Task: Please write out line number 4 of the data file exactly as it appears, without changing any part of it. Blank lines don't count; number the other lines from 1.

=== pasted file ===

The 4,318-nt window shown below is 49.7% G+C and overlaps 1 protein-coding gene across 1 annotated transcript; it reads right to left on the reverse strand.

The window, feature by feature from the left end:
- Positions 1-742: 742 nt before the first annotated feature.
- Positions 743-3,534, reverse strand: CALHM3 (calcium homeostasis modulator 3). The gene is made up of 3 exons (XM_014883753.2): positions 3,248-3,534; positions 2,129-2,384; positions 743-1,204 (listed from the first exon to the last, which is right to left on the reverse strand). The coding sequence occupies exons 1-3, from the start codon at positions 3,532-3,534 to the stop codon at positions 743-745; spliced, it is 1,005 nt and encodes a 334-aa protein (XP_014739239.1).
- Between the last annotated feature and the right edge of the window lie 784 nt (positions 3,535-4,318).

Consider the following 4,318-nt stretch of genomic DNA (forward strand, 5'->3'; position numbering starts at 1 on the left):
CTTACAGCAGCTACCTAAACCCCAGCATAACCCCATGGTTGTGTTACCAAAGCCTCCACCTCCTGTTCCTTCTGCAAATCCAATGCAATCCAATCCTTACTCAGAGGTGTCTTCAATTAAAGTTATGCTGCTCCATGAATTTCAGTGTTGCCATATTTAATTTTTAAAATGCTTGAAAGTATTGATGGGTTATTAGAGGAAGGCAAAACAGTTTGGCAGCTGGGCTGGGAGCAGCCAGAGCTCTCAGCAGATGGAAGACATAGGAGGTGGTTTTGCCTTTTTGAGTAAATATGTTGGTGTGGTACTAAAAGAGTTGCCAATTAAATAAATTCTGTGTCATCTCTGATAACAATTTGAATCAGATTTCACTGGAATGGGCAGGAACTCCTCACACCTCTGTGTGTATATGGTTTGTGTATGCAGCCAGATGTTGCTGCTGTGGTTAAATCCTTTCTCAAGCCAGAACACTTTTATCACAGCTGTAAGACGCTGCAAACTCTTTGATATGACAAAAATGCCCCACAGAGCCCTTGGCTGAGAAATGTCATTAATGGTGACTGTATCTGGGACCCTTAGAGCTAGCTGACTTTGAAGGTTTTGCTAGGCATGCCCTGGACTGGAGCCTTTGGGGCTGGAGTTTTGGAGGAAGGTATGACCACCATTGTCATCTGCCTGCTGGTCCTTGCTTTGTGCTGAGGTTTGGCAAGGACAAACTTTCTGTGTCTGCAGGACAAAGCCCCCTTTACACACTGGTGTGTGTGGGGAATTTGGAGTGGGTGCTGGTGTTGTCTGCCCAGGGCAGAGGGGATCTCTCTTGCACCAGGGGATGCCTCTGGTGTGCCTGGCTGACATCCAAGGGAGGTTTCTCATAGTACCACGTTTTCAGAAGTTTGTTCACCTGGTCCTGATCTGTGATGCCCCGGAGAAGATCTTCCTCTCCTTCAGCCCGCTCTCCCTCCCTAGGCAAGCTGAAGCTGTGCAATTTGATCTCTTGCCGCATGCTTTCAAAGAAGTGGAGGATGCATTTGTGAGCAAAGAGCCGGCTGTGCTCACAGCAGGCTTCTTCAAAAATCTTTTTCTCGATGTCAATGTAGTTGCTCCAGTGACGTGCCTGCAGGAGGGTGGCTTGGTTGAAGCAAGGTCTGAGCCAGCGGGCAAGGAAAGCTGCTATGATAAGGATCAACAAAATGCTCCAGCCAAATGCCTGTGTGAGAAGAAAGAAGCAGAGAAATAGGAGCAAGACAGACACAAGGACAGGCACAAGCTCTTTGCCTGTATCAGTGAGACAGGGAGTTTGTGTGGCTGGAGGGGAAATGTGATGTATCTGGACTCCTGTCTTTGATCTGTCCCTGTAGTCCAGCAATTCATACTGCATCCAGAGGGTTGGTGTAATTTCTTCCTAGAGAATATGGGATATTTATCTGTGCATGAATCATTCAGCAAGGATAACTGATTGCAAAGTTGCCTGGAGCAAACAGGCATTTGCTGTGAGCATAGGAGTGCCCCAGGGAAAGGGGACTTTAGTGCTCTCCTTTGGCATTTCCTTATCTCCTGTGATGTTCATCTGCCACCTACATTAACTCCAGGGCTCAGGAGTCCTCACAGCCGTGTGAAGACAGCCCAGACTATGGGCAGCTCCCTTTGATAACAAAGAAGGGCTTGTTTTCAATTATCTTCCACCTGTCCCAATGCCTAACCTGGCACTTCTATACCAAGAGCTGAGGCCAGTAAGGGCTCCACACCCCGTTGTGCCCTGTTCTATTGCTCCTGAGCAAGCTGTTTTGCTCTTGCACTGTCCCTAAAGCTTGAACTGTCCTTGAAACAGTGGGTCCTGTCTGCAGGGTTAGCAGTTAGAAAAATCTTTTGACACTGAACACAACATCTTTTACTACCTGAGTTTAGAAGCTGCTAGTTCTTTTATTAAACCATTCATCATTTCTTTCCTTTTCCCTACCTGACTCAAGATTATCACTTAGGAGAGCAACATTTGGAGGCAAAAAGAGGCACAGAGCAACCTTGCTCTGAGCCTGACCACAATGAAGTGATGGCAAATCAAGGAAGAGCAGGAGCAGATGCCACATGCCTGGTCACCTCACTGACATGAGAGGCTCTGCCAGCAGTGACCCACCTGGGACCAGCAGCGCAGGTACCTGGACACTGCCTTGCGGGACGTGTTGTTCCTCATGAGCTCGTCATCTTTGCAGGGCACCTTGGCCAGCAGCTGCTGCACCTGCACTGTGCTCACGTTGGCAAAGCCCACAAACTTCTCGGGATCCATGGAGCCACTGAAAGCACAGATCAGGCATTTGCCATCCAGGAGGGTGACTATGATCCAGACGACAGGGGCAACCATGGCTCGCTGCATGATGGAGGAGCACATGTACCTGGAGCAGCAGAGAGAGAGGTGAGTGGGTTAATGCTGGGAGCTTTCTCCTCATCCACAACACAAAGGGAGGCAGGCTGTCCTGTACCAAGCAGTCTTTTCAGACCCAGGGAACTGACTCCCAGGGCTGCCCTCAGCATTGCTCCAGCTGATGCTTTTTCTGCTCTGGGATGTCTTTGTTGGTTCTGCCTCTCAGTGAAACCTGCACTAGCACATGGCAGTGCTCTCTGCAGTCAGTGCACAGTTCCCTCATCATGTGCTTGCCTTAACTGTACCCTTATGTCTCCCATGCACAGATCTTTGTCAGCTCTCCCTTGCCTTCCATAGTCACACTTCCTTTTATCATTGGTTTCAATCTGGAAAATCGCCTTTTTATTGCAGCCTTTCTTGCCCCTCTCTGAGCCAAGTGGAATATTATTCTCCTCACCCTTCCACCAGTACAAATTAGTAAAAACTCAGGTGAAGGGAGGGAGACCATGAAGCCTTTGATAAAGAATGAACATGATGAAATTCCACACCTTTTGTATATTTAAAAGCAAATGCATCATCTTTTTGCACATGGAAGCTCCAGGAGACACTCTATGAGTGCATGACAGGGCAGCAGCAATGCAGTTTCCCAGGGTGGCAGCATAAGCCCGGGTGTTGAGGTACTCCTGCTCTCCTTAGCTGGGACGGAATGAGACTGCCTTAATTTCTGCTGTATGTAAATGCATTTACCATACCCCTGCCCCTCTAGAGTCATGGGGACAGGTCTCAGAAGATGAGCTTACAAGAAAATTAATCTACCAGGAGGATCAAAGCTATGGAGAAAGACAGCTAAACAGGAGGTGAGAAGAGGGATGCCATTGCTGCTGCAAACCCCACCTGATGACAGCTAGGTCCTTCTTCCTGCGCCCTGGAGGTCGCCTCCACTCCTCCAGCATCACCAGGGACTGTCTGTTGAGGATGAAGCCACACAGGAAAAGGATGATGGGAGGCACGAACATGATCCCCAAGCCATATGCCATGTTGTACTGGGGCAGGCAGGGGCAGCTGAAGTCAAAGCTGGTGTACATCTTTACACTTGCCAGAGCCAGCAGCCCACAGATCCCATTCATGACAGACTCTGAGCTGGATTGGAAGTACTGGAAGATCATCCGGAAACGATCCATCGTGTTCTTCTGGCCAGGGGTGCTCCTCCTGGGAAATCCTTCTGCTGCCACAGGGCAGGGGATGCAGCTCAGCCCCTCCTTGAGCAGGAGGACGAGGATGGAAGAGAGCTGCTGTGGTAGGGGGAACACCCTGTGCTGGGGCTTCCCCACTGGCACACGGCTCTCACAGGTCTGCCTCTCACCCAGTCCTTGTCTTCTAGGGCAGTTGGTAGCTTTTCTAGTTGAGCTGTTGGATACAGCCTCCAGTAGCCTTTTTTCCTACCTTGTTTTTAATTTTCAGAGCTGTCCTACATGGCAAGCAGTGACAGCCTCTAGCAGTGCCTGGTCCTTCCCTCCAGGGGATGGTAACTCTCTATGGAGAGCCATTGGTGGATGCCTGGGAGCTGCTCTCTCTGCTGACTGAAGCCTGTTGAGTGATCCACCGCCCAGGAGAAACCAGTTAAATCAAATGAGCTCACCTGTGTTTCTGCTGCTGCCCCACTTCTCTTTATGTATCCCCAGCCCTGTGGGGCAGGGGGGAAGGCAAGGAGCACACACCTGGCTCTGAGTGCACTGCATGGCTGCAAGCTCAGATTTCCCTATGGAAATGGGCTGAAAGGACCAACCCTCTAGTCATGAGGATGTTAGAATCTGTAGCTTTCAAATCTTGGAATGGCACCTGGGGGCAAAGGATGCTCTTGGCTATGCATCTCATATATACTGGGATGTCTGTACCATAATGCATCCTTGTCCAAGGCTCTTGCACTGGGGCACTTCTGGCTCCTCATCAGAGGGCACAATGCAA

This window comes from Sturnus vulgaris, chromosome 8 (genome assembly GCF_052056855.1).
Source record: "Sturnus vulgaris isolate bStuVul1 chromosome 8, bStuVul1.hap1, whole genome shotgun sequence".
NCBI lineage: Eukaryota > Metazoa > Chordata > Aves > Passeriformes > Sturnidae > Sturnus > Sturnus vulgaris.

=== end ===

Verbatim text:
- Positions 743-3,534, reverse strand: CALHM3 (calcium homeostasis modulator 3). The gene is made up of 3 exons (XM_014883753.2): positions 3,248-3,534; positions 2,129-2,384; positions 743-1,204 (listed from the first exon to the last, which is right to left on the reverse strand). The coding sequence occupies exons 1-3, from the start codon at positions 3,532-3,534 to the stop codon at positions 743-745; spliced, it is 1,005 nt and encodes a 334-aa protein (XP_014739239.1).